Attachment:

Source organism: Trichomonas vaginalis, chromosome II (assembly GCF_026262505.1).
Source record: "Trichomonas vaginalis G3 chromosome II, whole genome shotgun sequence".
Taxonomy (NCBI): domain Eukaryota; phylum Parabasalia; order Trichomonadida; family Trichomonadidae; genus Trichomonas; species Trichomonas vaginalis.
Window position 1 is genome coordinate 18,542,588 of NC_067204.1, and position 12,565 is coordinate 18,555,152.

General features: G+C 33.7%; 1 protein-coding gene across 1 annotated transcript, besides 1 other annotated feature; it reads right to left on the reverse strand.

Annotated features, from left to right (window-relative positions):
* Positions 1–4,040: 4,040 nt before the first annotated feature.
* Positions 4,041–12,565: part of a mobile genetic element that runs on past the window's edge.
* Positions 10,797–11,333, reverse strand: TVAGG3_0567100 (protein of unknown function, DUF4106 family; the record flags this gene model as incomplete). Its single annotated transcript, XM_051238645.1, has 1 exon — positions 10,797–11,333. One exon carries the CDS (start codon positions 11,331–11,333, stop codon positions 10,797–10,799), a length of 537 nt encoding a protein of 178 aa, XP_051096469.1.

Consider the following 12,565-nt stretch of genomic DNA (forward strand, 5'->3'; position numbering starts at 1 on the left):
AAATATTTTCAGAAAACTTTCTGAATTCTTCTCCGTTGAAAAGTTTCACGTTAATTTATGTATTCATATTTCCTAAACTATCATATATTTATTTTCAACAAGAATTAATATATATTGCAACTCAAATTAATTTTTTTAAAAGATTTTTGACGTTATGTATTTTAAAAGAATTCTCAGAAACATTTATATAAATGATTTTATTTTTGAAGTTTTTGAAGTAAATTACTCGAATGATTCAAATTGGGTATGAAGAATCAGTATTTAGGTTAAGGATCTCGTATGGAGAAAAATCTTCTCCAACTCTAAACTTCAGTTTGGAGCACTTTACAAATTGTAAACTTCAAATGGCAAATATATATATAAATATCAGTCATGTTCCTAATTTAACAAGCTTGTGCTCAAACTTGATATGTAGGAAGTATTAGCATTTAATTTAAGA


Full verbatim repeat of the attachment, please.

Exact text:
Source organism: Trichomonas vaginalis, chromosome II (assembly GCF_026262505.1).
Source record: "Trichomonas vaginalis G3 chromosome II, whole genome shotgun sequence".
Taxonomy (NCBI): domain Eukaryota; phylum Parabasalia; order Trichomonadida; family Trichomonadidae; genus Trichomonas; species Trichomonas vaginalis.
Window position 1 is genome coordinate 18,542,588 of NC_067204.1, and position 12,565 is coordinate 18,555,152.

General features: G+C 33.7%; 1 protein-coding gene across 1 annotated transcript, besides 1 other annotated feature; it reads right to left on the reverse strand.

Annotated features, from left to right (window-relative positions):
* Positions 1–4,040: 4,040 nt before the first annotated feature.
* Positions 4,041–12,565: part of a mobile genetic element that runs on past the window's edge.
* Positions 10,797–11,333, reverse strand: TVAGG3_0567100 (protein of unknown function, DUF4106 family; the record flags this gene model as incomplete). Its single annotated transcript, XM_051238645.1, has 1 exon — positions 10,797–11,333. One exon carries the CDS (start codon positions 11,331–11,333, stop codon positions 10,797–10,799), a length of 537 nt encoding a protein of 178 aa, XP_051096469.1.

Consider the following 12,565-nt stretch of genomic DNA (forward strand, 5'->3'; position numbering starts at 1 on the left):
AAATATTTTCAGAAAACTTTCTGAATTCTTCTCCGTTGAAAAGTTTCACGTTAATTTATGTATTCATATTTCCTAAACTATCATATATTTATTTTCAACAAGAATTAATATATATTGCAACTCAAATTAATTTTTTTAAAAGATTTTTGACGTTATGTATTTTAAAAGAATTCTCAGAAACATTTATATAAATGATTTTATTTTTGAAGTTTTTGAAGTAAATTACTCGAATGATTCAAATTGGGTATGAAGAATCAGTATTTAGGTTAAGGATCTCGTATGGAGAAAAATCTTCTCCAACTCTAAACTTCAGTTTGGAGCACTTTACAAATTGTAAACTTCAAATGGCAAATATATATATAAATATCAGTCATGTTCCTAATTTAACAAGCTTGTGCTCAAACTTGATATGTAGGAAGTATTAGCATTTAATTTAAGA